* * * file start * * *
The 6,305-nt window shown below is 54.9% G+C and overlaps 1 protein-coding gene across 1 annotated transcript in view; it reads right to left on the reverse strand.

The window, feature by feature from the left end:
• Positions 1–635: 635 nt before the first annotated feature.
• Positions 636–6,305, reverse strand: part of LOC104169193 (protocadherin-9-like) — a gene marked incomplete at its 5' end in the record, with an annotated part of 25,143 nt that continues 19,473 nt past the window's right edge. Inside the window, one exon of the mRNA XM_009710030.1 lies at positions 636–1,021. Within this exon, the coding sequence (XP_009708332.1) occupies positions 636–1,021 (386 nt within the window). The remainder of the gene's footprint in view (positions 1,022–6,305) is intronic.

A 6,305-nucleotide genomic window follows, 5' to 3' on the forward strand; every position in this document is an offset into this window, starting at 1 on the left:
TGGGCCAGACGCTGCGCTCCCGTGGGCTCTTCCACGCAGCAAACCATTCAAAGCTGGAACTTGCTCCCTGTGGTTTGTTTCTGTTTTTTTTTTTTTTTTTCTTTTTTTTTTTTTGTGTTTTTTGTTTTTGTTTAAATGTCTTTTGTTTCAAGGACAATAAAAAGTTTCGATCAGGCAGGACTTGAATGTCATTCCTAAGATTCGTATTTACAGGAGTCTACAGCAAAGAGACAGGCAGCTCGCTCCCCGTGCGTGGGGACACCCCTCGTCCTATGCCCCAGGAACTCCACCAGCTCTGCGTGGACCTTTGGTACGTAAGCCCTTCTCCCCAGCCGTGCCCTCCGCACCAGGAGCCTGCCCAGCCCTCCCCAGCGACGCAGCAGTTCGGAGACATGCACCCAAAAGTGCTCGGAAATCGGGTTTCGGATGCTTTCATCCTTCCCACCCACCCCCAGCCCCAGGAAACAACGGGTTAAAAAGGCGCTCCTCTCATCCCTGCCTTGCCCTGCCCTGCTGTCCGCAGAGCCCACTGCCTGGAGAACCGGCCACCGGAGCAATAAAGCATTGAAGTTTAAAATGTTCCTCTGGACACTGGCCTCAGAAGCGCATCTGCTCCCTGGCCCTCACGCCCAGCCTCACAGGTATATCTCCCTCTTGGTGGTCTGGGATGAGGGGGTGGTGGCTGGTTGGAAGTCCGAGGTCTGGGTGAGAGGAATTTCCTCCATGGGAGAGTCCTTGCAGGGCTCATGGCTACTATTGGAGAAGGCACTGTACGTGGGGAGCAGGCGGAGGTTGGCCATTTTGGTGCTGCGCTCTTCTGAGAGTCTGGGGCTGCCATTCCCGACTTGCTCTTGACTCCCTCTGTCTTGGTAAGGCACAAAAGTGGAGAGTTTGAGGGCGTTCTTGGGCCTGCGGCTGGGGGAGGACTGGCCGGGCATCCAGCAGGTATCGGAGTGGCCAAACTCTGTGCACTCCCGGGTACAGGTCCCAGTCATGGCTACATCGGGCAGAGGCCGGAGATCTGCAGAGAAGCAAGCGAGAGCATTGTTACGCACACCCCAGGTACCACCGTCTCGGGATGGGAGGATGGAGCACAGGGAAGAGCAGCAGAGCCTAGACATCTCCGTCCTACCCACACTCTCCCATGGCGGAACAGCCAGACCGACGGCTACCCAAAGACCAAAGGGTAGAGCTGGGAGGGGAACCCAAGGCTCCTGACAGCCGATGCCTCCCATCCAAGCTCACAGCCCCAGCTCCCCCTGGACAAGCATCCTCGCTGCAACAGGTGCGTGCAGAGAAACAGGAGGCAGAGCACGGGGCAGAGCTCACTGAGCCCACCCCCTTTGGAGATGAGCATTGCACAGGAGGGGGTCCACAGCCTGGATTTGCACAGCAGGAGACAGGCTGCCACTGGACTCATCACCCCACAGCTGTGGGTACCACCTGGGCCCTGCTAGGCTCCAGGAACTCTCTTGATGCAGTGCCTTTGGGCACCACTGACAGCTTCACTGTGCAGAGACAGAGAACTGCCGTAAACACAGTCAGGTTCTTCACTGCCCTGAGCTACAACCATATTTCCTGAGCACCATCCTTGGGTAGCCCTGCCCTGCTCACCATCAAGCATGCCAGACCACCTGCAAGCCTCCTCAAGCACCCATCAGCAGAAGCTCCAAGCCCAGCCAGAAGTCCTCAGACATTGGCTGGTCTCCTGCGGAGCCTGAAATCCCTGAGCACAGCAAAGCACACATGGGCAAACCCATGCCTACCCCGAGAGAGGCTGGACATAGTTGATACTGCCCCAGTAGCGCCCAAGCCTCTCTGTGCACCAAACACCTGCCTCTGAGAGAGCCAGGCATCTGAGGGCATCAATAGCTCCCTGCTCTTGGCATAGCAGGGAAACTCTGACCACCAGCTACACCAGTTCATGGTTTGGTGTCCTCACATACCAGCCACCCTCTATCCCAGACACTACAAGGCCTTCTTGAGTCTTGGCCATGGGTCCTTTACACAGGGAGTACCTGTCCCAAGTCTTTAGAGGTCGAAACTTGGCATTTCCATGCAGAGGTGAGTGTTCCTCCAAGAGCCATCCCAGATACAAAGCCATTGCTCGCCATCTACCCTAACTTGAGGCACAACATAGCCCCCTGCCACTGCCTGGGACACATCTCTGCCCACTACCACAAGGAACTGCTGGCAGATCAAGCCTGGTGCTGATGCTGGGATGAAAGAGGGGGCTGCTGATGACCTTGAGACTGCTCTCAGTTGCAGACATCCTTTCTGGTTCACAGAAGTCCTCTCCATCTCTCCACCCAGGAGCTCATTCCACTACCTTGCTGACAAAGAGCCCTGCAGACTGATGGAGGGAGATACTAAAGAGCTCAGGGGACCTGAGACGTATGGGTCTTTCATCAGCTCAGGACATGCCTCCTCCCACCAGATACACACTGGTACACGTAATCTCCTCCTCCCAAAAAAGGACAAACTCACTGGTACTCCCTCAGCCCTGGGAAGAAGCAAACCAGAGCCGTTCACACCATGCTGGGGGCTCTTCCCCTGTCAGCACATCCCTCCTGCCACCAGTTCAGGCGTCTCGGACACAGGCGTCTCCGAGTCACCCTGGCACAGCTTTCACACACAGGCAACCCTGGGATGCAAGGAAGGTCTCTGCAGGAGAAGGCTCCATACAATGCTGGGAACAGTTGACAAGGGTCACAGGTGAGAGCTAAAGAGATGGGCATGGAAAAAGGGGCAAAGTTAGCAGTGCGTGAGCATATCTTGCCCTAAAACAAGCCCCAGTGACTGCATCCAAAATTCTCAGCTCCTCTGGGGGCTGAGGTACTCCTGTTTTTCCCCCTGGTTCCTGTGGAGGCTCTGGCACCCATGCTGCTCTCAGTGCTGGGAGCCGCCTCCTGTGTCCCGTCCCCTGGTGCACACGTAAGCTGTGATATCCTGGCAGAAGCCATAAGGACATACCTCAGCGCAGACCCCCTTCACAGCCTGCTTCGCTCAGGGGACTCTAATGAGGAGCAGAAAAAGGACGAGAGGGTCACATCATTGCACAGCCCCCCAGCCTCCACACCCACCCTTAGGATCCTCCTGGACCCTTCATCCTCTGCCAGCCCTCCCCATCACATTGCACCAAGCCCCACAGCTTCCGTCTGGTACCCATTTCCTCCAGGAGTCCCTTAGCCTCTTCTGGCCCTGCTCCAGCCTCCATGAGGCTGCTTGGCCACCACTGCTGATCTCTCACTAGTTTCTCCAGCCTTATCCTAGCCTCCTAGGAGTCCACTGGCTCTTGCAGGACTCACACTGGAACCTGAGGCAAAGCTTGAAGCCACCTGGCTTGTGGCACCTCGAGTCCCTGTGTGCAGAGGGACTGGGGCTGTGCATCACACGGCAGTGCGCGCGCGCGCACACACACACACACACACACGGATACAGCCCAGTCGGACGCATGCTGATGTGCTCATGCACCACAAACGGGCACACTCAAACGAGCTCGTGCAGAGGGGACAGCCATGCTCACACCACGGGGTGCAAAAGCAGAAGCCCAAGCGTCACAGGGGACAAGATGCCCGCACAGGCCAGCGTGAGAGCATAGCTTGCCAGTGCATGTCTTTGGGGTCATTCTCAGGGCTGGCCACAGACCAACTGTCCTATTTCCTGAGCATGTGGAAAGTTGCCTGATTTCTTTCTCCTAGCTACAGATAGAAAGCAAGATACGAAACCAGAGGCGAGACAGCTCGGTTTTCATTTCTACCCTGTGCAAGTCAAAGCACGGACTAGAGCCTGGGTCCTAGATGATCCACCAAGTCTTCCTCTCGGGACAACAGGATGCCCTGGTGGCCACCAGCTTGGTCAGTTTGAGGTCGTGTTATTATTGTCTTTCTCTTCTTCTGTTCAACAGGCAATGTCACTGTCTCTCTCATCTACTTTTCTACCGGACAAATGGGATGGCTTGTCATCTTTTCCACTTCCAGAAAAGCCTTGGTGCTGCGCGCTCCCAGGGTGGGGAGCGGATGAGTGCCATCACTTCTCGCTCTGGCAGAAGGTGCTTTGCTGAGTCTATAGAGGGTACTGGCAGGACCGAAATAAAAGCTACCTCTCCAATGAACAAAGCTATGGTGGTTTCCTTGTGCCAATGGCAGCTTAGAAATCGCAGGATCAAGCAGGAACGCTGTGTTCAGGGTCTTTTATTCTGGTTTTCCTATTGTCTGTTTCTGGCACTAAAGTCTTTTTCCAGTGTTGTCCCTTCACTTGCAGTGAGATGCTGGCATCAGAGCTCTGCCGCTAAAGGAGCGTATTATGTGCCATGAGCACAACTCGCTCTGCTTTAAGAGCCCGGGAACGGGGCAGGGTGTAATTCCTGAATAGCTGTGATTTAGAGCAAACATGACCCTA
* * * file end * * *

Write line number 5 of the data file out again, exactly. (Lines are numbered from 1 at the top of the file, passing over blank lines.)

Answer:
A 6,305-nucleotide genomic window follows, 5' to 3' on the forward strand; every position in this document is an offset into this window, starting at 1 on the left: